Truckster3As the movie opens, we see a sleazy car salesman played by a very young Eugene Levy trying to foist the Truckster off on our hero, Clark W. Griswold, whose line, "I am not your ordinary, everyday fool" would prove eerily prescient. In fact, Griswold would prove throughout the movie to be an extraordinary fool, but even he recognized the Truckster as an awful car, bereft of positive attributes.

In response to Griswold's cynicism, Levy retorted, "You think you hate it now, but wait 'til you drive it!" It's a classic line that, frankly, could apply to many American cars of the time. The Truckster kept running despite being shut off after driving home from the dealership. It developed a loud interior rattle before its first fuel fill-up. Its airbag--clearly just a garbage bag--inflated after a major accident. The fuel door seemed to drain directly into the engine.

This is all over-the-top, of course, but it's still pointed satire. Rapidly changing emissions regulations meant that American cars of the 1970s had significant drivability problems, and many new domestic cars were so awful right off the assembly line that they prompted the creation of Lemon Laws. Many American cars became much, much more hateable once they were driven, and the Truckster epitomized that experience.

Truckster4 Point 3: American cars of the era were inferior to their simpler predecessors.

Griswold originally intended to trade his Oldsmobile Vista Cruiser in on an "Antarctic Blue Super Sports wagon, with "the CB and the optional Rally Fun-Pack"--a rather enticing description of a car we were unfortunately never destined to see. When the salesman confronted Griswold with the Truckster instead, Griswold wisely demanded his old car back--only to find that it had been crushed (in a heartbreaking scene for me).

Griswold initially preferred his old Vista Cruiser before even driving the Truckster--how do you think he felt after experiencing the Truckster's myriad flaws in a drive across the country. Do you think that by the time he reached Walley World he might have wanted his old car back?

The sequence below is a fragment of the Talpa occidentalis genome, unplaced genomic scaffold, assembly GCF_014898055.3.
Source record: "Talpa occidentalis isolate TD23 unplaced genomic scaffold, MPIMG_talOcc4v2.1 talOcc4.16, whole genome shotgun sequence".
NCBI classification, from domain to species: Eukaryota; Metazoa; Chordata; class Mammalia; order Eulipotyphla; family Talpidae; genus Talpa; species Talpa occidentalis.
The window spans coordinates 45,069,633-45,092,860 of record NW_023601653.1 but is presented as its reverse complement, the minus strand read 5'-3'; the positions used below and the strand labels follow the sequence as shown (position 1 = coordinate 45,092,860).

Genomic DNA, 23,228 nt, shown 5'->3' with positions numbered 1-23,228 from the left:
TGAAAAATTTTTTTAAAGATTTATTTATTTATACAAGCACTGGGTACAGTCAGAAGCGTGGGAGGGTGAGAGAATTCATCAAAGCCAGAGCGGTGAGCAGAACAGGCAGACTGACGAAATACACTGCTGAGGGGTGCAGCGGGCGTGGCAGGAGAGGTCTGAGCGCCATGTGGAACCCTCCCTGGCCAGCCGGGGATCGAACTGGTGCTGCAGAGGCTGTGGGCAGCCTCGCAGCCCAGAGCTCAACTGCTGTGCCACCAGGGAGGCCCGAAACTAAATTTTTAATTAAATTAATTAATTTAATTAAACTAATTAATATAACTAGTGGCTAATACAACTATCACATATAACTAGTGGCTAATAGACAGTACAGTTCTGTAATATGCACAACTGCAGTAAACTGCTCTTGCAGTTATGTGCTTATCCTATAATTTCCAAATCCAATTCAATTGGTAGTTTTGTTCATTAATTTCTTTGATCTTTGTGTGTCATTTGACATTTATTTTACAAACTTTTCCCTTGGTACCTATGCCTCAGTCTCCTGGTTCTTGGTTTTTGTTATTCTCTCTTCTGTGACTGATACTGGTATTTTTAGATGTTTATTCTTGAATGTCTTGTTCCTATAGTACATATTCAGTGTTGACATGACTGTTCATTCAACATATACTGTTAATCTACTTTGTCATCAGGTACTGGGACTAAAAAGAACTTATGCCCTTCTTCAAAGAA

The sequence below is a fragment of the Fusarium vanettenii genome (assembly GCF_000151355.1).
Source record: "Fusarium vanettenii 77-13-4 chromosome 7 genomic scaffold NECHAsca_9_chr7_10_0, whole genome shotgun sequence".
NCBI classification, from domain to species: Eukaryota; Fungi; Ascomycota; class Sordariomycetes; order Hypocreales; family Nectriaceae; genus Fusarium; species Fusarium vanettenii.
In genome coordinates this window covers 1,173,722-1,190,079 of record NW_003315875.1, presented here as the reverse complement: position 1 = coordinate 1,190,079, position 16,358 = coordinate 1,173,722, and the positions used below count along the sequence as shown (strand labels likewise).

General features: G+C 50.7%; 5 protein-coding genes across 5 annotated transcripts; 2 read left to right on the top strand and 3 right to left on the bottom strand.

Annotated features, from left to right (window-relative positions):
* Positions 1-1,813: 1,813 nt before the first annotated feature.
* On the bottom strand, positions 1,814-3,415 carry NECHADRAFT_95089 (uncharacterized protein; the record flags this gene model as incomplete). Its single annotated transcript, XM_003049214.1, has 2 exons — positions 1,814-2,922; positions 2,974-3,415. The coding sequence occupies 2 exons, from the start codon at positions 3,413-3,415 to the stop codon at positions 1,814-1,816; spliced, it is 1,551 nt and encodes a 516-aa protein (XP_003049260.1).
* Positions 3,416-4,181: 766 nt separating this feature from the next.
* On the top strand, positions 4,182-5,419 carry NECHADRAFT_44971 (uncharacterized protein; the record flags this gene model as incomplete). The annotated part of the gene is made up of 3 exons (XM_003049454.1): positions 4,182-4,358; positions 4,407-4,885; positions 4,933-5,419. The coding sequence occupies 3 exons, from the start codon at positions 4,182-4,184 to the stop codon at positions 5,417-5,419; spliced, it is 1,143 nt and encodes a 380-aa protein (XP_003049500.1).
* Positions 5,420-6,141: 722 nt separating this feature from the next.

Unrelated Point: The Family Truckster was intrinsically evil and/or had intelligence-sapping qualities.

Let's step away from the satire point for a moment; I think there might be something darker at work here. The more I think about the Truckster, and the impact it had on the Griswold family, the more I think it had some sort of malevolent presence that, while more subtle than that displayed by the killer car in Christine, was no less real. Perhaps the better example would be the Ring of Power that Frodo carries in The Lord of the Rings. Like the Ring, the Truckster was a talisman of doom that brought ill fortune and slowly but inexorably put its bearer under its twisted influence.

That may sound odd, but just think about it. At the beginning of the film, Clark W. Griswold was portrayed as a successful businessman. He had a pleasant family, a good career, a nice house, two cars, and was apparently happily living the American dream. Up to that point in his life, he had obviously displayed some combination of high intelligence, good decision-making, or luck. All of that abruptly came to an end when Griswold first came into contact with the Truckster.

Truckster5The pre-Truckster Griswold had arranged to buy what sounded like a neat car--the aforementioned Super Sports wagon. Even after his introduction to the Truckster, Griswold displayed his previous smarts and backbone in refusing to fall for the obvious bait-and-switch and threatening to walk out if he didn't get the car he wanted. In fact, we see Griswold walk out--only to find that his old car had been crushed. The fact that Griswold relented and bought the Truckster and did not sue the dealership for destruction of his property indicates the fact that the Truckster's influence was already beginning to work on him. By the time he reached home, Griswold was completely in the Truckster's thrall--he had already rationalized his purchase and defended the car to his surprised wife.